• Yelling at People Who Need Yelling At

  • General Unsticking

  • Social Media Plan

Visit her website: ArtistWrangling.com

We Used Up All Our Sick Days...

A large blue plush version of the rhinovirus, accompanied by a blue tinted microscopic image of same. Image courtesy of  ThinkGeek , where you can buy this cutie.

A large blue plush version of the rhinovirus, accompanied by a blue tinted microscopic image of same. Image courtesy of ThinkGeek, where you can buy this cutie.

by Terri

...so we're calling in dead. Both Ariela and I are getting over various forms of rhinovirus, and Monster* decided to celebrate Daddy coming back from California by running a nasty fever. So neither of us has the brainpower to be clever at our wonderful public. We'll be back next week to talk about the importance of employing** sensitivity readers.

 

 

*My 3.5 year old daughter, whom I do not publicly name on the internet

**Employing being the operative word

More Advice for Artists: On Contracts

Including Sample contracts for Ketubot and Teaching Workshops

by Ariela

In addition to the "Judaism's Influence on SFF" panel, I also sat on a panel on "Consulting & Contracting: How To Make (For) Money." We covered a lot of practical advice, ranging from answering specific questions from the audience to general advice (Find a nice person to do your taxes for you, they are worth every penny!).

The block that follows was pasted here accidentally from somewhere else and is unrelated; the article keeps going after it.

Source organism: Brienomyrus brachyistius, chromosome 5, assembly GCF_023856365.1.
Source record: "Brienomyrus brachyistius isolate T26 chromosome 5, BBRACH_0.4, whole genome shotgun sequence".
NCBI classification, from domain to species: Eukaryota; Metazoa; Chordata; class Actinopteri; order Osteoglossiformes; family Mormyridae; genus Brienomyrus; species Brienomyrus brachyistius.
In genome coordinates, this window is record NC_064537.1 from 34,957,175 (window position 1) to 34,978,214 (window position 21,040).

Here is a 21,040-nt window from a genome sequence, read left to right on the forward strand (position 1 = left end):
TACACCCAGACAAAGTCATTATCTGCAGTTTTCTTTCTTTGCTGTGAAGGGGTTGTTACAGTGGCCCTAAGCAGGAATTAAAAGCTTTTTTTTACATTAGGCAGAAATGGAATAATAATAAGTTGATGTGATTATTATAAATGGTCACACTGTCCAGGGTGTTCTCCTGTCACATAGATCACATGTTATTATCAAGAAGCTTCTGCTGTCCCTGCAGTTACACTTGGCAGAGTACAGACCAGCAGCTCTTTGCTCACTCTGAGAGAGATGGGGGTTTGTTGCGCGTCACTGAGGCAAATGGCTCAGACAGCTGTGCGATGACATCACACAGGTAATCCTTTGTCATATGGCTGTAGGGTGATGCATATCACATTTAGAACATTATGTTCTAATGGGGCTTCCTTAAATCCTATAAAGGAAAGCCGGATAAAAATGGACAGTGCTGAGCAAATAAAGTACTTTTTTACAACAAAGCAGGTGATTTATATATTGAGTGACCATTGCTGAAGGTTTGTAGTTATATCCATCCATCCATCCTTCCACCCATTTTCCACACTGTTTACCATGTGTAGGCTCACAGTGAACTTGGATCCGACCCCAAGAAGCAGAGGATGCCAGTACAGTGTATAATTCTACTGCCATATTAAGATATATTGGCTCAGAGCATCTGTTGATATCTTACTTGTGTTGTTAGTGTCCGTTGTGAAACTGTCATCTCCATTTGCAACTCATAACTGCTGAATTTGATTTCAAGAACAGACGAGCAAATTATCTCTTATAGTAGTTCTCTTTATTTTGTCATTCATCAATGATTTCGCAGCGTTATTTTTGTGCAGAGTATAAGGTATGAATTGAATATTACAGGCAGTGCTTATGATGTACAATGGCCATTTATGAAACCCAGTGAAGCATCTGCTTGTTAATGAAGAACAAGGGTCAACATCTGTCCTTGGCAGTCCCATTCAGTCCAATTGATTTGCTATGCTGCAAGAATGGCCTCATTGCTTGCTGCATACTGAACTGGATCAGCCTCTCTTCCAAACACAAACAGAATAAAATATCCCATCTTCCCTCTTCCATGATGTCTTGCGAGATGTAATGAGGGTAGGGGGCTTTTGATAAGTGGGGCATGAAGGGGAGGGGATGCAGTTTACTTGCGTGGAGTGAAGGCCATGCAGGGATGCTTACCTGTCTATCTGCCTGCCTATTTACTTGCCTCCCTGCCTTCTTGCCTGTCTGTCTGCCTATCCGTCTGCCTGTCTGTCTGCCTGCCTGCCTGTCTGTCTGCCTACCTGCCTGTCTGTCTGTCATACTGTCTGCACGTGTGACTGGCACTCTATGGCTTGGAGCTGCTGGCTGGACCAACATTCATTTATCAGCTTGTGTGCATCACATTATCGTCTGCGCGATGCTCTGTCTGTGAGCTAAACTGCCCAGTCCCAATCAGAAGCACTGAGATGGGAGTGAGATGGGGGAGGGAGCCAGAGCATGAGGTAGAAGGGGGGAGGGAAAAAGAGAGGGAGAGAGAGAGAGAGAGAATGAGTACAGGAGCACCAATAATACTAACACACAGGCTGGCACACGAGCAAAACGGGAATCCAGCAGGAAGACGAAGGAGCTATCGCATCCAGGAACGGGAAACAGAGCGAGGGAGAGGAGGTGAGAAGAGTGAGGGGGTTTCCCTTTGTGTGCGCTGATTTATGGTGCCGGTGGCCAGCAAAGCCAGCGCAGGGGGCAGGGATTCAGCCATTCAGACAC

This is what a sample of the first page of Ariela's boilerplate contract looks like.

This is what a sample of the first page of Ariela's boilerplate contract looks like.

One of the "brass tacks" sections that I insisted we cover was the basic parts of a contract. For me, they are:

  • Deliverables - make sure everyone understands what is being promised and what is not within the scope of the project.
  • Timeline, Breakdown, and Deadlines - make sure everyone knows what has to happen first and that deadlines work both ways; you cannot deliver the product on time if you don't get the necessary answers and pieces on time.
  • Copyrights, etc. - lay out who holds the rights to what once the project is done.
  • Payment - set the payment schedule and the projected cost, with a caveat that changes to the scope of the project along the way will change the price, probably increasing; include late fees if possible.
  • Provision for changes - lay out the process by which a party can request changes to the deliverables or contract, plus cost renegotiation.
  • Escape Clause - how can the contract be canceled?

We also talked about finding contract templates online. There are lots of them available. The Graphic Artists' Guild has some good examples. However, I mentioned that since my commission work - ketubot (Jewish marriage documents) - is so niche, none of the samples I found really covered the particulars I needed. At which point the other panelists turned to me and asked "Have you put a sample online for other artists?" And I went, "Oh, yeah, that would be a good thing to do."